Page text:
MENOMONEE FALLS – The owner of a CBD store in Menomonee Falls says authorities raided his store and arrested him this week for selling products he said were legal.
The owner of the store says that detectives from Wokesha County told him that they had been buying products from him undercover since January, and the results of the tests revealed that they had an illegal amount of THC.
The Wokesha County Sheriff’s Office said in a statement Friday that they are launching an investigation after learning of a non-fatal overdose incident involving two young children who inadvertently ingested a CBD-related product. The sheriff̵
The sheriff’s office says investigators have obtained evidence that Superstar Buds sells products containing banned levels of delta-9-tetrahydrocannabinol (THC). The office says these products are labeled by businesses as CBD or delta-8-THC.
Superstar Buds at Menomonee Falls does appear to have been hit by a tornado, but the owner says it was the result of a law enforcement attack.
“It’s a disaster right now. We probably have over $ 100,000 in damage between things they destroyed, seized. I mean, it’s just a disaster, “said Chris S., owner of Superstar Buds.
Chris says dozens of employees poured into his store and confiscated his best-selling product, Delta 8 THC. He says his other items such as CBD and hemp flower were destroyed in the process.
“It’s wet. They don’t want us to sell these things, “he said.
Chris says he and one of his employees were arrested on the day of the bust and released 24 hours later pending several drug charges.
“We’re moving a lot of Delta 8, so I feel like we’ve been targeted because we’re pushing a lot into the market.”
Here things get confusing. Delta 8 THC is derived from hemp, while Delta 9 THC comes from marijuana. State and federal law prohibit Delta 9 THC over .3% force, but the laws do not mention Delta 8 at all.
“Delta 8 only binds to your CB1 receptors, so it doesn’t give you that cloudy feeling, but it still makes you happy, euphoric, it just makes you feel happy,” Chris said.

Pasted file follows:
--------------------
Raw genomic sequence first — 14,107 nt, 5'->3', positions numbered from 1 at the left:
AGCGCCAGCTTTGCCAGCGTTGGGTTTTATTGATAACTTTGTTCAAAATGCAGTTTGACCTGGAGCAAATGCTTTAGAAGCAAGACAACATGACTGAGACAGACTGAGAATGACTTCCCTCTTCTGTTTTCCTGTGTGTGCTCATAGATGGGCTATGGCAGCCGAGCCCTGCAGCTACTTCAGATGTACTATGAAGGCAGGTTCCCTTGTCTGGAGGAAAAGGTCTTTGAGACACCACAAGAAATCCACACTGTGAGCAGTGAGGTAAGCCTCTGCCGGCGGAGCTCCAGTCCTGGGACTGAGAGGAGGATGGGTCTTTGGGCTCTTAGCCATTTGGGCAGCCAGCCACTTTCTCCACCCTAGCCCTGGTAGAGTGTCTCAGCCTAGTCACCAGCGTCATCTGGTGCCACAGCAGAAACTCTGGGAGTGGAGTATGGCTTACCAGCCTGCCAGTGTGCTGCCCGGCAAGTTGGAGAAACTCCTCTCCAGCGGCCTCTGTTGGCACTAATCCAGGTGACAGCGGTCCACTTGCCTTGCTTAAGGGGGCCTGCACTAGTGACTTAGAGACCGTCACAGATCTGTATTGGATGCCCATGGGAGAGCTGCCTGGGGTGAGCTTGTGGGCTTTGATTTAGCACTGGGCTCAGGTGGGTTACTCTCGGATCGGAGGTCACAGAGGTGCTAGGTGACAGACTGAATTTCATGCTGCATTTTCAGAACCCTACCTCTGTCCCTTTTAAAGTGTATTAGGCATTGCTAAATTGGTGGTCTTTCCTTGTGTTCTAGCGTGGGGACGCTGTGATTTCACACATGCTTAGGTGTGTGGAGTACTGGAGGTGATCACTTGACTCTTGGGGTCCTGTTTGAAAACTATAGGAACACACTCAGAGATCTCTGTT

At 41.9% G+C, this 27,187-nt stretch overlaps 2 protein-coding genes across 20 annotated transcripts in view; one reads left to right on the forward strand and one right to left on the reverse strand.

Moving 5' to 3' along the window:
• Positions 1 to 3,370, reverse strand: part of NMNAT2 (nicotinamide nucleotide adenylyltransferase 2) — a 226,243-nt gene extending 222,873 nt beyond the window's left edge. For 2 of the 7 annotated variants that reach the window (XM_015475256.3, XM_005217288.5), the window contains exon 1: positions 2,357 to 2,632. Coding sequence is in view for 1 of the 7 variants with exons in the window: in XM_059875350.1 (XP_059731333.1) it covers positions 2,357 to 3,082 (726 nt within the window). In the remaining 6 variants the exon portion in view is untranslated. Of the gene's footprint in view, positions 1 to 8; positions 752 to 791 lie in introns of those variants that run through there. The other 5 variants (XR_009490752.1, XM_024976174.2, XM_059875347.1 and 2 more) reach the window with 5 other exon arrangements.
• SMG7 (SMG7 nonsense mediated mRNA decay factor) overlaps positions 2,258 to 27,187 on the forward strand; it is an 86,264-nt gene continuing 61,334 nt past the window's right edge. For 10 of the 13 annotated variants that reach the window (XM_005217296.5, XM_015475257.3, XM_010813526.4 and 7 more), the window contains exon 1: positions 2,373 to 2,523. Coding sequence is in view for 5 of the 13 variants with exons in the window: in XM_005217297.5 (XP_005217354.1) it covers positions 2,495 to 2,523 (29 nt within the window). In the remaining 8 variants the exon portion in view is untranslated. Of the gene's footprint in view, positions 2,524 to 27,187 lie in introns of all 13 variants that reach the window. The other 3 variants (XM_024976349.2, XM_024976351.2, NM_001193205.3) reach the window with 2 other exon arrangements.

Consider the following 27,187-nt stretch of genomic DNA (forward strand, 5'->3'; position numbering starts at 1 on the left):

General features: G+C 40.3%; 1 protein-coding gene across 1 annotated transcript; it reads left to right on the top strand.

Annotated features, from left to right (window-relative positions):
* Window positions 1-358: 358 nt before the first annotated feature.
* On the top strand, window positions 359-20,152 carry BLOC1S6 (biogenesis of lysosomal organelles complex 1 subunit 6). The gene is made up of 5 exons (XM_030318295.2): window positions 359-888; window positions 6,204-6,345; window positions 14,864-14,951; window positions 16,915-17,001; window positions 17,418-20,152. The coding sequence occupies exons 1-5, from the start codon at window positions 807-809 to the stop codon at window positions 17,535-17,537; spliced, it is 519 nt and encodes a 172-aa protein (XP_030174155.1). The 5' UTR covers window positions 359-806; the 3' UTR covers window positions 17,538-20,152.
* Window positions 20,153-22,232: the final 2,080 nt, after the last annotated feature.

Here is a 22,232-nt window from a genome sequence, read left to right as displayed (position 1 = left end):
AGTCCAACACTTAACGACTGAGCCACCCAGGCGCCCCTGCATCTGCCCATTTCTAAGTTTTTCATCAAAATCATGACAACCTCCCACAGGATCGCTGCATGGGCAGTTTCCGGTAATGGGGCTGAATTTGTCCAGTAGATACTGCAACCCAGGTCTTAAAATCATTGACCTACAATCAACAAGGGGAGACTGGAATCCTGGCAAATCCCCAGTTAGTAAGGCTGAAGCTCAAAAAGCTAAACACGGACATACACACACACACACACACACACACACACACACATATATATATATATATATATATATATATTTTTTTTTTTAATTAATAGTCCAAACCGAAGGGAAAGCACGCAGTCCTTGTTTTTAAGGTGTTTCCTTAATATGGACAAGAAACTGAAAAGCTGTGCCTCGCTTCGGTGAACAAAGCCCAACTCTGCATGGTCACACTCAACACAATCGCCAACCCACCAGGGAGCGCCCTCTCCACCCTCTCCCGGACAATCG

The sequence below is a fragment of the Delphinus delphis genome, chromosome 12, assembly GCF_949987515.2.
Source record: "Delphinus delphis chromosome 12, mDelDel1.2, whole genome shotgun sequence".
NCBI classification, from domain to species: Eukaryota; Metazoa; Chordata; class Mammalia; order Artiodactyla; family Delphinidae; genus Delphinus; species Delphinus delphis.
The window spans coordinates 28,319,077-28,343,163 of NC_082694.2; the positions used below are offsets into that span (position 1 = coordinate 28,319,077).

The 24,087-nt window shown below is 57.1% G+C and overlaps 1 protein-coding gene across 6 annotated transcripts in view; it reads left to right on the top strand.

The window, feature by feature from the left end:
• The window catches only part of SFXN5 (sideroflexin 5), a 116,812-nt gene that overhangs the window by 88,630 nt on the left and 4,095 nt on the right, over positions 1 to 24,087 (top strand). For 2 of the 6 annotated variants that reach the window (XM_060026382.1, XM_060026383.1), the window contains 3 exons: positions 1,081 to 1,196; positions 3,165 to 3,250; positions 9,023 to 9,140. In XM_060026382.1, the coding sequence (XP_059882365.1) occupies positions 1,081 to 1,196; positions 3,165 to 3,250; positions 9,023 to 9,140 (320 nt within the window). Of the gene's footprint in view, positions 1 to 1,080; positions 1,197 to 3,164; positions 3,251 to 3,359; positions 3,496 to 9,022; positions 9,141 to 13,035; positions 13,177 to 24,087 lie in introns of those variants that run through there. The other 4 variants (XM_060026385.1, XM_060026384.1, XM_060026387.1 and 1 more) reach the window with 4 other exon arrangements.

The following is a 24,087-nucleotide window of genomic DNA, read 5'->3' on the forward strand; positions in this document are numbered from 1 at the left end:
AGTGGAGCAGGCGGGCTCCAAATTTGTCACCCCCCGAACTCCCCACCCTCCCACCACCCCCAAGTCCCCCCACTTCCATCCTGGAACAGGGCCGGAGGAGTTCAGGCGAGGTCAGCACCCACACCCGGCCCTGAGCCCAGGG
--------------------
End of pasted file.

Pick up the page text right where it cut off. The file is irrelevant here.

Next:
Chris is far from the only Delta 8 retailer in Wisconsin. Several CBD stores in Milwaukee have been selling the product in the form of colored, vape cartridges and oils for about a year. Hazy Dayz owner Zack Rowe also believes this is legal.
“According to the Agriculture Act 2018, all hemp derivatives and isomers of the cannabis plant, with the exception of Delta 9, are technically legal,” Rowe said.
Back at Menomonie Falls, the Wokesha County Sheriff’s Office said they were the lead agency in the case and carried out a search warrant with the help of Menomonie Falls police.
The sheriff’s office said in a statement Friday that while enforcing the search warrant, investigators seized other products from the business that were labeled as CBD or delta-8-THC, which are believed to contain banned amounts of delta-9. -THC.
The office added that three people had been arrested at the plant in connection with the search warrant. Charges will be filed with the District Attorney of Wokesha County in the future, the sheriff’s office said.
Chris gave TMJ4 News a copy of the search warrant he was given at the time of his arrest. It states that law enforcement officers have the right to confiscate any items that contain tetrahydrocannabinol, known as THC.
The order states that the alleged crimes include possession for the purpose of delivery, production of THC and maintenance of a place for drug trafficking.
“The law is crystal clear that it is currently banned in Wisconsin,” said state spokesman Adam Nylon of Peuki.
The pilot program for hemp in Wisconsin for 2018 passed the legislature with almost unanimous support, including a vote “for” by Nylon. He believes that CBD store owners do not understand the difference between federal and state law.
“I think some of the owners in these CBD stores rely on federal law to do that when it’s actually very clear in Wisconsin that none of these products, CBD or THC products can be sold with psychoactive ingredients. in them, ‘he said.
Nylon says he does not believe the confusion should lead to arrests. He believes that an educational approach would be sufficient.
“This is a difficult situation and I want to say and I want to make it clear that these are not the drug dealers we are talking about,” Nylon said. “These are legitimate business owners and I think the issue is simply a misunderstanding of the law. So, I think we need to do a better job of informing and training them about what is legal and what is not legal. “
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